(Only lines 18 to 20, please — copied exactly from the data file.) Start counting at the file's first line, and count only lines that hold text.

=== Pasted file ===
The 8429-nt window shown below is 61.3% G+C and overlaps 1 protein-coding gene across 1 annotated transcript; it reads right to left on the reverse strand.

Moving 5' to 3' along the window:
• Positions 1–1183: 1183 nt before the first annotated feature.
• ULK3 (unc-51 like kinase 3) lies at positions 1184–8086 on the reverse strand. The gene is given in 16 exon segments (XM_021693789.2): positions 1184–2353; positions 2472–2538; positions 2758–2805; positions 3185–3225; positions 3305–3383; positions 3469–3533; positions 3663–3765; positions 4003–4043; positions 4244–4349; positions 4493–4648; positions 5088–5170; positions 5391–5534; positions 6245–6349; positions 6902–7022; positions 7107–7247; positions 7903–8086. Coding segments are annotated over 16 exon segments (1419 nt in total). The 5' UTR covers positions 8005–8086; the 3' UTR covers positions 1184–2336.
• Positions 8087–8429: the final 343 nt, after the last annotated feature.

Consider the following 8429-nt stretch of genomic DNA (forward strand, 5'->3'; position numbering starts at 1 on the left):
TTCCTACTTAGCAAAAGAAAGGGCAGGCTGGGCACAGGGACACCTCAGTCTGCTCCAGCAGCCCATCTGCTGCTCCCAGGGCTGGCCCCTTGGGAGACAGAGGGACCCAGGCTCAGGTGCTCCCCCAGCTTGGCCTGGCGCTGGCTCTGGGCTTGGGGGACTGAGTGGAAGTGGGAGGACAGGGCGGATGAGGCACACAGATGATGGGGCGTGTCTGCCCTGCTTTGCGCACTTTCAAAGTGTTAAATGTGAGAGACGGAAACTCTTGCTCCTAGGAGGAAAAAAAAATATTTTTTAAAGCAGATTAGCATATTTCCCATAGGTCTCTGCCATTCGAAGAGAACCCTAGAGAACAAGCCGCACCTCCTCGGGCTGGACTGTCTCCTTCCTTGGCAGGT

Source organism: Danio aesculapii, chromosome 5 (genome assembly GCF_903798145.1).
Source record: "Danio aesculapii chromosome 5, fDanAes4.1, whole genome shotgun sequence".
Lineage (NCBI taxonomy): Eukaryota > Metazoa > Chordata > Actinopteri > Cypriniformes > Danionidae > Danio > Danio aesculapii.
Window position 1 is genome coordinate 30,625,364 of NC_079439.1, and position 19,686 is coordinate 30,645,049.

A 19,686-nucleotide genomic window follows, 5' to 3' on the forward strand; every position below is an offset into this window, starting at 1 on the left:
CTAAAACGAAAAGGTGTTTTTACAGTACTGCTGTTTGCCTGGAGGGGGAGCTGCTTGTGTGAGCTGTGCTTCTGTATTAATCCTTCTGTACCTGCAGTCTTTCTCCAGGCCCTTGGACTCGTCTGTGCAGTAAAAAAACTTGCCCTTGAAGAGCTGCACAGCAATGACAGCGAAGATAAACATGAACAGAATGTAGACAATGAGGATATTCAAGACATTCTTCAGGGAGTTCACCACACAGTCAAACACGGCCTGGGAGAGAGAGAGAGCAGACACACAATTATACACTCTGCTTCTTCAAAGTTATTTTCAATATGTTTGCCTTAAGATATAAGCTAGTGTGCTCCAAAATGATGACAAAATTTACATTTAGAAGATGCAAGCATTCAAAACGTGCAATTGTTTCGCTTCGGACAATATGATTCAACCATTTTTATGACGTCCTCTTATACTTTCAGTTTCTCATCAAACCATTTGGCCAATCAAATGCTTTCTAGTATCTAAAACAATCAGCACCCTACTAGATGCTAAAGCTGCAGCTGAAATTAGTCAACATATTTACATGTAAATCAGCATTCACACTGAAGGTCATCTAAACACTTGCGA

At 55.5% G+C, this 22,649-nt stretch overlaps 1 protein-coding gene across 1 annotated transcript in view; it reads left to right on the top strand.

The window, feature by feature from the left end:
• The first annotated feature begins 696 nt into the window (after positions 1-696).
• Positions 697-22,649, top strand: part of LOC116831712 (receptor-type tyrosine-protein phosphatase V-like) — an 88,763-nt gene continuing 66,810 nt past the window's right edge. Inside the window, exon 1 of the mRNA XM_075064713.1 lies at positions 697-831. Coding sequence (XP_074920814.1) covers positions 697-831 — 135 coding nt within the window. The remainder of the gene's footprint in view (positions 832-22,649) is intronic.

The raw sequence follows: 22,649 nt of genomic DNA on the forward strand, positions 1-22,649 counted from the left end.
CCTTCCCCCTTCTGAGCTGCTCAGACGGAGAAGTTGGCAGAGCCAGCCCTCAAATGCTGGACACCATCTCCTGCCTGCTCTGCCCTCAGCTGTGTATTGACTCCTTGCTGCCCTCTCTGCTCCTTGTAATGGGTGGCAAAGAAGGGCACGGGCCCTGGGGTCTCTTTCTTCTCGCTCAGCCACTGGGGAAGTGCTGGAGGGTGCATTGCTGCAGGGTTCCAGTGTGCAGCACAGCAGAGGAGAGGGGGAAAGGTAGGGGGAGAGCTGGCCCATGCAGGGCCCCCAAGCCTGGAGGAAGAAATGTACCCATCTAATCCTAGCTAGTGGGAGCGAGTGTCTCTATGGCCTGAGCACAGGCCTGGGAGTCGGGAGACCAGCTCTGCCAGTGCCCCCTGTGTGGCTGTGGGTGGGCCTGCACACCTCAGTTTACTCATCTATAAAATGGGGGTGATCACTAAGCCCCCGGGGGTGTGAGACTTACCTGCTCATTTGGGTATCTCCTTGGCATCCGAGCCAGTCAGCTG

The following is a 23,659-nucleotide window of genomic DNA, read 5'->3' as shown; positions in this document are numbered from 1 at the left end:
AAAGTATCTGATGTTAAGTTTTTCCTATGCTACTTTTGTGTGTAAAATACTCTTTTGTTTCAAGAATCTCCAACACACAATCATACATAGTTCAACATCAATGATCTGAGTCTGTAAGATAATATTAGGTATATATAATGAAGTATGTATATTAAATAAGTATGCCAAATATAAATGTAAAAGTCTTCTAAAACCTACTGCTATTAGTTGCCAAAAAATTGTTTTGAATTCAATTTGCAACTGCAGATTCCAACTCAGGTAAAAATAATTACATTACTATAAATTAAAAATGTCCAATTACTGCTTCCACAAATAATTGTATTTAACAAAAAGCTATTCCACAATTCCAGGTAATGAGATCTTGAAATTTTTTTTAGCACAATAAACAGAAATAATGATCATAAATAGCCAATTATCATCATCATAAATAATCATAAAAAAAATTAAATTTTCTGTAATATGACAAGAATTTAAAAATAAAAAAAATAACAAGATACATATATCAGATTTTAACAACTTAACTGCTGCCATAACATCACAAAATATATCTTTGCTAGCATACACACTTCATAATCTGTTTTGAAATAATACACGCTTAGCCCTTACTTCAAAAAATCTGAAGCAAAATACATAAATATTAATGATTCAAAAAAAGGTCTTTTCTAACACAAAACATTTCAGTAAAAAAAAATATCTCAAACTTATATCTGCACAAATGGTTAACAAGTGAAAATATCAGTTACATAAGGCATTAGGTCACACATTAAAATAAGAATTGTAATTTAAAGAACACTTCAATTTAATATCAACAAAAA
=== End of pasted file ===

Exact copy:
The raw sequence follows: 22,649 nt of genomic DNA on the forward strand, positions 1-22,649 counted from the left end.
CCTTCCCCCTTCTGAGCTGCTCAGACGGAGAAGTTGGCAGAGCCAGCCCTCAAATGCTGGACACCATCTCCTGCCTGCTCTGCCCTCAGCTGTGTATTGACTCCTTGCTGCCCTCTCTGCTCCTTGTAATGGGTGGCAAAGAAGGGCACGGGCCCTGGGGTCTCTTTCTTCTCGCTCAGCCACTGGGGAAGTGCTGGAGGGTGCATTGCTGCAGGGTTCCAGTGTGCAGCACAGCAGAGGAGAGGGGGAAAGGTAGGGGGAGAGCTGGCCCATGCAGGGCCCCCAAGCCTGGAGGAAGAAATGTACCCATCTAATCCTAGCTAGTGGGAGCGAGTGTCTCTATGGCCTGAGCACAGGCCTGGGAGTCGGGAGACCAGCTCTGCCAGTGCCCCCTGTGTGGCTGTGGGTGGGCCTGCACACCTCAGTTTACTCATCTATAAAATGGGGGTGATCACTAAGCCCCCGGGGGTGTGAGACTTACCTGCTCATTTGGGTATCTCCTTGGCATCCGAGCCAGTCAGCTG

The following is a 23,659-nucleotide window of genomic DNA, read 5'->3' as shown; positions in this document are numbered from 1 at the left end: